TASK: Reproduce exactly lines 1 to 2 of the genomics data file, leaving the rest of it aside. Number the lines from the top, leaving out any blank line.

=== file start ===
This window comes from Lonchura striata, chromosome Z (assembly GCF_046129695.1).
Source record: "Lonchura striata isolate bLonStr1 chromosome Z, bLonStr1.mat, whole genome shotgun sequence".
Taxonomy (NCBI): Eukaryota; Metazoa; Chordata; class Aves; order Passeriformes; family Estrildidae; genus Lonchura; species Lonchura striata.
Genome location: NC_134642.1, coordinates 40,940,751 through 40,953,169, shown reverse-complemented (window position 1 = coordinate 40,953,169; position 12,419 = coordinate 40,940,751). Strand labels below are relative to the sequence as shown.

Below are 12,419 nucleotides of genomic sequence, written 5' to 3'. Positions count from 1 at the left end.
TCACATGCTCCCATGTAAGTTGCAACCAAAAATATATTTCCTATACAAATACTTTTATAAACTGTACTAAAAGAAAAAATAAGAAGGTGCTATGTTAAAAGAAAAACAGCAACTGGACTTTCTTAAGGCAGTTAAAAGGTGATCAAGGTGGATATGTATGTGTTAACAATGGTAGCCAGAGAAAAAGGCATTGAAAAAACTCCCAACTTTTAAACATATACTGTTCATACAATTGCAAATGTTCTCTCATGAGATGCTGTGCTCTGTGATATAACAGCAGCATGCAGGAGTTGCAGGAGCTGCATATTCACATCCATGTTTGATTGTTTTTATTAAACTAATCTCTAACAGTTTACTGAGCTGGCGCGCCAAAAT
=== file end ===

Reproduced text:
This window comes from Lonchura striata, chromosome Z (assembly GCF_046129695.1).
Source record: "Lonchura striata isolate bLonStr1 chromosome Z, bLonStr1.mat, whole genome shotgun sequence".